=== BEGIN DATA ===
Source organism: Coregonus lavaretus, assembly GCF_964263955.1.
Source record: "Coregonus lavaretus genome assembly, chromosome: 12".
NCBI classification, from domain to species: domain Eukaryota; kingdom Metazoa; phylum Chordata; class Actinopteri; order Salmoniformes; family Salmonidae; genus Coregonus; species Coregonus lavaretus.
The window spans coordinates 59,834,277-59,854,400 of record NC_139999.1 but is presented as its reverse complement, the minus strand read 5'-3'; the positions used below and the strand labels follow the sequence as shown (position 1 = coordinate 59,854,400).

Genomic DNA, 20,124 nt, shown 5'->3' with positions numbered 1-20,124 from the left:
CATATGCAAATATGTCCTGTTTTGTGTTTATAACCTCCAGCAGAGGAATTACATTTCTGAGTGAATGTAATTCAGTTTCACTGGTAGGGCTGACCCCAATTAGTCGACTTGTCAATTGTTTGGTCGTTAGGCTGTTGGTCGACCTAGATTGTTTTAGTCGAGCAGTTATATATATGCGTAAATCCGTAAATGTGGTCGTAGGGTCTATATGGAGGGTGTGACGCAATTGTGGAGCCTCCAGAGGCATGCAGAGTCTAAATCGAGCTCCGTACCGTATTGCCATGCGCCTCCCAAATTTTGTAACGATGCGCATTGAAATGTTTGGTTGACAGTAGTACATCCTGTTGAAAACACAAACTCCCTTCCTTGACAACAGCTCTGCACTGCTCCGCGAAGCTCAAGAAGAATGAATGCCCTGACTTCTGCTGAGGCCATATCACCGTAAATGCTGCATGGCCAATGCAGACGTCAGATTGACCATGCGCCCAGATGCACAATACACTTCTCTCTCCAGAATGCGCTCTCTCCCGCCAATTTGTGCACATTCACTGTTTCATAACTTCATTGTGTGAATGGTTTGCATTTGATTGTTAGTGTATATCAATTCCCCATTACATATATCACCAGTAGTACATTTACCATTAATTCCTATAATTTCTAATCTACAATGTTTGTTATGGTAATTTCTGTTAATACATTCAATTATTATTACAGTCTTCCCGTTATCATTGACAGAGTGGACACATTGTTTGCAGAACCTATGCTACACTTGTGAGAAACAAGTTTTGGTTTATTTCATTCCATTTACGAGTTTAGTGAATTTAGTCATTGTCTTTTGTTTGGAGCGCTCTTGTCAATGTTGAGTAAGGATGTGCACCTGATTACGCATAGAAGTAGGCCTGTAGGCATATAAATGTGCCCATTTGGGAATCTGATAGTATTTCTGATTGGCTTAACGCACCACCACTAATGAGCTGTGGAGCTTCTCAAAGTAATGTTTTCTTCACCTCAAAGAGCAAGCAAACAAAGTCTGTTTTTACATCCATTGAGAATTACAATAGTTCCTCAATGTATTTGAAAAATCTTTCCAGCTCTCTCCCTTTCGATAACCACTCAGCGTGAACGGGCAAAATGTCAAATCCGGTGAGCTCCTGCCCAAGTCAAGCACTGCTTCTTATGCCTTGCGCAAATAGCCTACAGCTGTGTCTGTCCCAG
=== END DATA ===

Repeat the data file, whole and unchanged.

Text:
Source organism: Coregonus lavaretus, assembly GCF_964263955.1.
Source record: "Coregonus lavaretus genome assembly, chromosome: 12".
NCBI classification, from domain to species: domain Eukaryota; kingdom Metazoa; phylum Chordata; class Actinopteri; order Salmoniformes; family Salmonidae; genus Coregonus; species Coregonus lavaretus.
The window spans coordinates 59,834,277-59,854,400 of record NC_139999.1 but is presented as its reverse complement, the minus strand read 5'-3'; the positions used below and the strand labels follow the sequence as shown (position 1 = coordinate 59,854,400).

Genomic DNA, 20,124 nt, shown 5'->3' with positions numbered 1-20,124 from the left:
CATATGCAAATATGTCCTGTTTTGTGTTTATAACCTCCAGCAGAGGAATTACATTTCTGAGTGAATGTAATTCAGTTTCACTGGTAGGGCTGACCCCAATTAGTCGACTTGTCAATTGTTTGGTCGTTAGGCTGTTGGTCGACCTAGATTGTTTTAGTCGAGCAGTTATATATATGCGTAAATCCGTAAATGTGGTCGTAGGGTCTATATGGAGGGTGTGACGCAATTGTGGAGCCTCCAGAGGCATGCAGAGTCTAAATCGAGCTCCGTACCGTATTGCCATGCGCCTCCCAAATTTTGTAACGATGCGCATTGAAATGTTTGGTTGACAGTAGTACATCCTGTTGAAAACACAAACTCCCTTCCTTGACAACAGCTCTGCACTGCTCCGCGAAGCTCAAGAAGAATGAATGCCCTGACTTCTGCTGAGGCCATATCACCGTAAATGCTGCATGGCCAATGCAGACGTCAGATTGACCATGCGCCCAGATGCACAATACACTTCTCTCTCCAGAATGCGCTCTCTCCCGCCAATTTGTGCACATTCACTGTTTCATAACTTCATTGTGTGAATGGTTTGCATTTGATTGTTAGTGTATATCAATTCCCCATTACATATATCACCAGTAGTACATTTACCATTAATTCCTATAATTTCTAATCTACAATGTTTGTTATGGTAATTTCTGTTAATACATTCAATTATTATTACAGTCTTCCCGTTATCATTGACAGAGTGGACACATTGTTTGCAGAACCTATGCTACACTTGTGAGAAACAAGTTTTGGTTTATTTCATTCCATTTACGAGTTTAGTGAATTTAGTCATTGTCTTTTGTTTGGAGCGCTCTTGTCAATGTTGAGTAAGGATGTGCACCTGATTACGCATAGAAGTAGGCCTGTAGGCATATAAATGTGCCCATTTGGGAATCTGATAGTATTTCTGATTGGCTTAACGCACCACCACTAATGAGCTGTGGAGCTTCTCAAAGTAATGTTTTCTTCACCTCAAAGAGCAAGCAAACAAAGTCTGTTTTTACATCCATTGAGAATTACAATAGTTCCTCAATGTATTTGAAAAATCTTTCCAGCTCTCTCCCTTTCGATAACCACTCAGCGTGAACGGGCAAAATGTCAAATCCGGTGAGCTCCTGCCCAAGTCAAGCACTGCTTCTTATGCCTTGCGCAAATAGCCTACAGCTGTGTCTGTCCCAG